For decades both Chinese and foreign companies in China used to circumvent murky Chinese corporate legislation by setting up so-called VIE´s on outside tax heavens, while the government basically looked away. Those days seem to be over, writes accounting professor Paul Gillis on his webblog, and the question is: what´s next?
There is a interesting editorial in Caixin … It was written by Wang Rao, CEO of Chinese investment bank e-Capital. Wang argues it is time for overseas listed Chinese companies to unwind their VIE structures and seek listing at home. The editorial comes on the heels of an announcement that Chinese investment manager Shengjing had launched an investment fund dedicated to helping overseas-listed Chinese to delist and list instead on China’s stock exchanges. I have long argued that Chinese markets are the appropriate place for Chinese companies to list, since Chinese investors and regulators are better able to understand the companies. The Chinese stock markets, however, have not developed sufficiently for this to happen, I had forecast it would take 5-10 for the necessary reforms to make domestication possible. It appears that things may be moving faster than I expected.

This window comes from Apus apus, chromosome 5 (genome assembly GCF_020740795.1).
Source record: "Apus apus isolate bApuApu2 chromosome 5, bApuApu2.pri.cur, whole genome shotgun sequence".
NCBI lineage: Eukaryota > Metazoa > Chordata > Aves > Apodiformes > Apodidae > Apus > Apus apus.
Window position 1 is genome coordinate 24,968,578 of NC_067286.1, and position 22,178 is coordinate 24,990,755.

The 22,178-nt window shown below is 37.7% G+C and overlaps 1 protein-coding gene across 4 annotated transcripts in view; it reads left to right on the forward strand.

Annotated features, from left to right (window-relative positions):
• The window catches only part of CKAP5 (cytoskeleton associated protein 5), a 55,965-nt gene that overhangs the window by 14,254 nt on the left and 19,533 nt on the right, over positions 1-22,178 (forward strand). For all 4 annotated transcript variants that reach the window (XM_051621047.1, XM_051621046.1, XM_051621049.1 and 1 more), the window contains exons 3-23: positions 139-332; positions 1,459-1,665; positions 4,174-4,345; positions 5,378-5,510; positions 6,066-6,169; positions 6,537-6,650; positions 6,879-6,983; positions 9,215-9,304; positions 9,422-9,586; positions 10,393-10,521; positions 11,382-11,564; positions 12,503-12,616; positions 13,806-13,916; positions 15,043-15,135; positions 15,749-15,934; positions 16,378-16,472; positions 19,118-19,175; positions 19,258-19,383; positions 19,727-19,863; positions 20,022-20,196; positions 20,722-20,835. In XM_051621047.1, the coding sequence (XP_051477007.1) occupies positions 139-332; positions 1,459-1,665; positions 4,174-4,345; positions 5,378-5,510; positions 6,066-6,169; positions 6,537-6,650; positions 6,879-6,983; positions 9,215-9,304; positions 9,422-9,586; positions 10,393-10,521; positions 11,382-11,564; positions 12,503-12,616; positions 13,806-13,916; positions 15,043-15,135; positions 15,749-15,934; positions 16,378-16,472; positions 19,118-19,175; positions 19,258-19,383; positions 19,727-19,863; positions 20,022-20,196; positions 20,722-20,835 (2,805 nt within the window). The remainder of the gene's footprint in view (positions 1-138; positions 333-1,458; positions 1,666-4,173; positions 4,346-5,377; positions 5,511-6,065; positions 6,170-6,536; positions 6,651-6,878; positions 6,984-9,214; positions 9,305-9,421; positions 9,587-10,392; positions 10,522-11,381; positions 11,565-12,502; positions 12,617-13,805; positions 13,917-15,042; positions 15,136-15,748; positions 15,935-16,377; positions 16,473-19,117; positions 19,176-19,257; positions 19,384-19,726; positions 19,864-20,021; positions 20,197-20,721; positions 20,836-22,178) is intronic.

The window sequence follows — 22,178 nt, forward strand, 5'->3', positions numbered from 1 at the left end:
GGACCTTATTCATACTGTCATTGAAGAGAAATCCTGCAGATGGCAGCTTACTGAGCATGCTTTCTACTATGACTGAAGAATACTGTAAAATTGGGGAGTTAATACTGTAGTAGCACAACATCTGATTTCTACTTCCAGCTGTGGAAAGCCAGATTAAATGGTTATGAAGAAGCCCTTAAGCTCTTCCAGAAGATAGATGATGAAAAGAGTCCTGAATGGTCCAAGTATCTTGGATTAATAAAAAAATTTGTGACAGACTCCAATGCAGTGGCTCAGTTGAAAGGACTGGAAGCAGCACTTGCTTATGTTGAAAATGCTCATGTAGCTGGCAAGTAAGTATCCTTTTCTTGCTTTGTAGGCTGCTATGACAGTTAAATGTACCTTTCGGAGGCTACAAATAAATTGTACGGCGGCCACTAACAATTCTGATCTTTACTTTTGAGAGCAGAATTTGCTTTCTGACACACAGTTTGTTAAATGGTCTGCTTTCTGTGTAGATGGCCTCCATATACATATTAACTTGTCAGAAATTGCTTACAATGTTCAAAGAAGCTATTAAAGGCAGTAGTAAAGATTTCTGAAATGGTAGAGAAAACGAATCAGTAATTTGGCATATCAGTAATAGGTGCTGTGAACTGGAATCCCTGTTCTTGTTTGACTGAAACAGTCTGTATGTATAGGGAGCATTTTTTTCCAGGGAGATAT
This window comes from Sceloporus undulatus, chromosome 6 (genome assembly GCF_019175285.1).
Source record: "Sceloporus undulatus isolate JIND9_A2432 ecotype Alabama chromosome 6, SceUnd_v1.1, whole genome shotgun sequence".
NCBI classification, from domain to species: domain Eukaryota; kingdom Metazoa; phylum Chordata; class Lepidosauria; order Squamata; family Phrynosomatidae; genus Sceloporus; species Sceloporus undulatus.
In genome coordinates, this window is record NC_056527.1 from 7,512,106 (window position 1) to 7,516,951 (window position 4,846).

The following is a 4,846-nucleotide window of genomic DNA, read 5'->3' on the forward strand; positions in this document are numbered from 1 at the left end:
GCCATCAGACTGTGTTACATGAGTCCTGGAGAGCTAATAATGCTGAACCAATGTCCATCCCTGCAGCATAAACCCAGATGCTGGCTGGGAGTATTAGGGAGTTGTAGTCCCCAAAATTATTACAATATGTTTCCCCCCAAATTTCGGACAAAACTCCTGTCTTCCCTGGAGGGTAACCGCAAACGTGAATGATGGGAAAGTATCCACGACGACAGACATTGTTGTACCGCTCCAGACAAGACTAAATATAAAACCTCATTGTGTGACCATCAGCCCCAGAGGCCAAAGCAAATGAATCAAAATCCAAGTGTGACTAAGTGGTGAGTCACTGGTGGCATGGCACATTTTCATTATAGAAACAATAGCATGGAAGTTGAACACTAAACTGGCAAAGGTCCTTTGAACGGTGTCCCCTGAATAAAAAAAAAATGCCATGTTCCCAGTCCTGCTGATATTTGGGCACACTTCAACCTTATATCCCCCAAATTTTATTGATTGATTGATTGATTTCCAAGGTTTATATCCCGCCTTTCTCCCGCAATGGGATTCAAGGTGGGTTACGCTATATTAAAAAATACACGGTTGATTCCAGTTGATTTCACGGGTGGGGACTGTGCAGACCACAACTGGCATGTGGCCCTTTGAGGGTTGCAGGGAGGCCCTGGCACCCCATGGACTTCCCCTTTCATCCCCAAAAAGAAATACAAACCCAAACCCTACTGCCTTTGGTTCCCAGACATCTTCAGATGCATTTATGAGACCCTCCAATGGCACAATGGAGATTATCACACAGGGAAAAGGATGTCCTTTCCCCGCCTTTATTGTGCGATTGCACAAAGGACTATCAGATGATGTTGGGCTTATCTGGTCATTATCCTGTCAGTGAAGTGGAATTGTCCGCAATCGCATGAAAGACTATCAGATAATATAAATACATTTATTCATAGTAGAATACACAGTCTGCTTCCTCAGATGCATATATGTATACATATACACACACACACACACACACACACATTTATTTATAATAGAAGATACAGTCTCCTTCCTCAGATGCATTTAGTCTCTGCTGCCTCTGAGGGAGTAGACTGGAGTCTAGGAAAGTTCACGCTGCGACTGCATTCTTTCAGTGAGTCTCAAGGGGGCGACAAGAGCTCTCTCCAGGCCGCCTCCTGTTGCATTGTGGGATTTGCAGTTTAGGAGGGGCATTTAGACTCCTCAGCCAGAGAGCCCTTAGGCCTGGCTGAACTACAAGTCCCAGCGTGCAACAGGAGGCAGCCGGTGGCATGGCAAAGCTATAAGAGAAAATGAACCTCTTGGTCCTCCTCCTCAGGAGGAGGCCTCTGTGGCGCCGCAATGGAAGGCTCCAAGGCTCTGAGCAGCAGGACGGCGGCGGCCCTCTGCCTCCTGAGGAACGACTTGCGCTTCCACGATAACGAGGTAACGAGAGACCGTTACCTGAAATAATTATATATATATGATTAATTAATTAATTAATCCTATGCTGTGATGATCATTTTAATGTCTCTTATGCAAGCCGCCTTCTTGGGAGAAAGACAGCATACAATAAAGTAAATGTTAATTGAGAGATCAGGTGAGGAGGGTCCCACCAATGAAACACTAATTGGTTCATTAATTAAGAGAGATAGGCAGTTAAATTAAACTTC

The main factor driving this thinking is the rapid development of China’s own stock markets. The China Stock Market (SSE Composite) has more than doubled in the last year. Perhaps even more important is the success of China’s new third board, the National Equities Exchange and Quotations (NEEQ). NEEQ listed an average of 193 companies a month for the last four months, and now lists 2,343 companies with a total market cap of over US$180 billion. These are mostly small companies with an average market cap of only $77 million. Regulators have promised to tighten supervision of this lightly regulated market, and time will tell whether this market will be plagued with the rash of frauds that were seen with US reverse mergers on the US OTCBB.
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